A young rugby team take desperate measures to survive after being involved in an air crash that leaves them stranded in the Andes for ten weeks.
Pity the poor marketing types condemned to work with Frank Marshall. For his feature debut, the longtime Spielberg producer opted for a tale about very large, very hairy spiders and called it Arachnophobia, potentially alienating the millions who suffer from that condition. And in this film he tackles the tale of the survivors of an air crash who resort to eating the corpses of their deceased fellow passengers - cannibalism, of course, being one of the last terrible taboos and not a staple of a jolly trip to the movies.
In fact, Arachnophobia went on to make huge amounts of money, and, as those who have read Piers Paul Read's stunning account of this story will testify, this is not about cannibalism at all; rather it is about one of the most extraordinary feats of human courage and dogged survival ever recorded.
In 1972, a young Uruguayan rugby team (most in their late teens) were heading for a tour of Chile when their hopeless ex-Uruguayan Air Force plane came down in the Andes. Many of the passengers survived with horrific injuries, staying alive for ten weeks on top of a freezing glacier by eating the dead - an action that was, incredibly, condemned by a number of their Godfearing countrymen on their return.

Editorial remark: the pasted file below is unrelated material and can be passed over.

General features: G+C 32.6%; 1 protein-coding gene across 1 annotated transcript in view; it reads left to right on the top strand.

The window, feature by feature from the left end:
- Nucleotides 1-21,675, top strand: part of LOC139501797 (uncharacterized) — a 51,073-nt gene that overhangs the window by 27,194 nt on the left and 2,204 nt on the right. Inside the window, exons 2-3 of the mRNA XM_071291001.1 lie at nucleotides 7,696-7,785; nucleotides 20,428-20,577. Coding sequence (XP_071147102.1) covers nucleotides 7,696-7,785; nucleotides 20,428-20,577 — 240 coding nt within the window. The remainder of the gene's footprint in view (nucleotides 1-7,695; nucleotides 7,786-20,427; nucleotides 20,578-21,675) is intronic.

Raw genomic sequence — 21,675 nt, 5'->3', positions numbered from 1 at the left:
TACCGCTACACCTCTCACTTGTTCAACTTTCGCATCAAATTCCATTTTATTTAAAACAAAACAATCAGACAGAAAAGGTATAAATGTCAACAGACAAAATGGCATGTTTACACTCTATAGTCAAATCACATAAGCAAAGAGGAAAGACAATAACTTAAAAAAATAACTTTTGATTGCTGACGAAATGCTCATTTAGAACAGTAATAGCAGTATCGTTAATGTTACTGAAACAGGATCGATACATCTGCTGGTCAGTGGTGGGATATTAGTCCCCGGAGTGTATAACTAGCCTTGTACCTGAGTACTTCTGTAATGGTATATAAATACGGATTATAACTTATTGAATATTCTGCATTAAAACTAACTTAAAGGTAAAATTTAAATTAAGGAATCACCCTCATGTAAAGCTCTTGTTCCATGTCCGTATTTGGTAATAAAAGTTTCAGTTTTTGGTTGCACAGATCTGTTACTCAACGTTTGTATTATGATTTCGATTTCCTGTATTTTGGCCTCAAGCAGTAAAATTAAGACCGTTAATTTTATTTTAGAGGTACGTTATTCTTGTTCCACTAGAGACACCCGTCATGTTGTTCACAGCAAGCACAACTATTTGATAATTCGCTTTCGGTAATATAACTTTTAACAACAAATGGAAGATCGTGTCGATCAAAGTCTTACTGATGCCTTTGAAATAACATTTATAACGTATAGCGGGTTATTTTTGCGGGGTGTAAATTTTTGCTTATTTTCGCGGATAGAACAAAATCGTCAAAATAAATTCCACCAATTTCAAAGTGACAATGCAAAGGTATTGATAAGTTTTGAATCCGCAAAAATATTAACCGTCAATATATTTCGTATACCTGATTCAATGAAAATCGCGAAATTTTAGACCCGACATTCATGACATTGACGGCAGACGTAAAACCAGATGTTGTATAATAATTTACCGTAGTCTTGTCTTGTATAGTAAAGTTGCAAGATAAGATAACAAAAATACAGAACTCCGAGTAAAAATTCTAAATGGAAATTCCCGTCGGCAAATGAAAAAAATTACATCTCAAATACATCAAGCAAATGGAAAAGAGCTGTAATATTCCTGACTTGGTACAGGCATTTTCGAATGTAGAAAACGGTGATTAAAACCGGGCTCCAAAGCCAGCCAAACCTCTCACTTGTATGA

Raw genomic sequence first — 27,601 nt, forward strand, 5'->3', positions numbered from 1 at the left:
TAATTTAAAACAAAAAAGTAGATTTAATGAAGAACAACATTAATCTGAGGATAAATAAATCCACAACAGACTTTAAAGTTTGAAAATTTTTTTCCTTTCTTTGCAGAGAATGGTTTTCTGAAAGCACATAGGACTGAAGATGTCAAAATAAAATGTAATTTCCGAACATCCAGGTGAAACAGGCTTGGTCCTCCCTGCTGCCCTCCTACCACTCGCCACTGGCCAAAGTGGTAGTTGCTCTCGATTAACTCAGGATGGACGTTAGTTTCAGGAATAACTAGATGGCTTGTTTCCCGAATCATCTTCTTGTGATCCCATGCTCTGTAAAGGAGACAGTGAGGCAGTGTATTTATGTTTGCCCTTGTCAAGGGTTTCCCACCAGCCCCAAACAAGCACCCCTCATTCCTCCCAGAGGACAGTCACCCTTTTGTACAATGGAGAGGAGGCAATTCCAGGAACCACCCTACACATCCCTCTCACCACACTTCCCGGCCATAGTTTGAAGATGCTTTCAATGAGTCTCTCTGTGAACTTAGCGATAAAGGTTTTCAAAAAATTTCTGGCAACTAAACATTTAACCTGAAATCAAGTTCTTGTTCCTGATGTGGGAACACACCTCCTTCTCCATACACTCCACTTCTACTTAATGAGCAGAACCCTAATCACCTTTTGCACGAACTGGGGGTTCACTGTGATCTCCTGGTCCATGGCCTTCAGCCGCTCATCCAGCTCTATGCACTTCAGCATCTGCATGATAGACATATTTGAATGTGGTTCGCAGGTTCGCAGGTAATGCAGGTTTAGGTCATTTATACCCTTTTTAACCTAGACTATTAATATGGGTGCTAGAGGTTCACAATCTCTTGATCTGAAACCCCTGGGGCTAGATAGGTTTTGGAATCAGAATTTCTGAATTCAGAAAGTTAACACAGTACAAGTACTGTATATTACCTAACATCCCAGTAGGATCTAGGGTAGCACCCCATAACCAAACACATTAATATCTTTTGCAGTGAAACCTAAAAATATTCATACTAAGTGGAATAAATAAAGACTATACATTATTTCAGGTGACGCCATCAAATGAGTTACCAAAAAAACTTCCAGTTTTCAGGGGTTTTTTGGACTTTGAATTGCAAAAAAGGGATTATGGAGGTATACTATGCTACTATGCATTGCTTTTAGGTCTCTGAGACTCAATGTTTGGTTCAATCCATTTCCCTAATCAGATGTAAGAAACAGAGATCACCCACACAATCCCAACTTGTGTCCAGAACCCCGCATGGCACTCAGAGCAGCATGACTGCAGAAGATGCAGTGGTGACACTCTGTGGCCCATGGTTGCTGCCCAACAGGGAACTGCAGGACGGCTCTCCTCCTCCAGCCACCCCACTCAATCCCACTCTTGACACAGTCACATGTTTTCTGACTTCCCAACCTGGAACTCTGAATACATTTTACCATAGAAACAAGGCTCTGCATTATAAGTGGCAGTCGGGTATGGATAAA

Marshall succeeds excellently in capturing a sense of the things that dominated the survivors' lives during those months of horror - fear, hunger, despair, cold - and proves adept at characterisation, as leaders emerge, the weak go to the wall, and the members of the audience try valiantly to be honest about how they would cope in such a testing situation. The most gripping moment, naturally enough, is when the starving survivors, knives at the ready, head for the frozen bodies - and once again Marshall doesn't flinch, depicting the incident with gruesome realism.
Where he may have gone awry, however, is in his decision to concentrate exclusively on the crash site (in the book, Read frequently cuts back to the families and the rescue attempts), so that there are far too many shots of people sitting about outside the wrecked fuselage or huddling for warmth within it. Indeed, the entire movie is a good half-hour too long, with one too many failed attempts to get over into the Chilean valleys coming before the last, heroic trek to safety. This does, however, include some extraordinary action sequences, with the initial air crash ranking as one of the most realistic and terrifying ever filmed. And one cannot but marvel at what surviving such an incident - and the following months and years - must do to a human being.
Not exactly light entertainment and it can drag in places but when the drama is cranked up, it really works.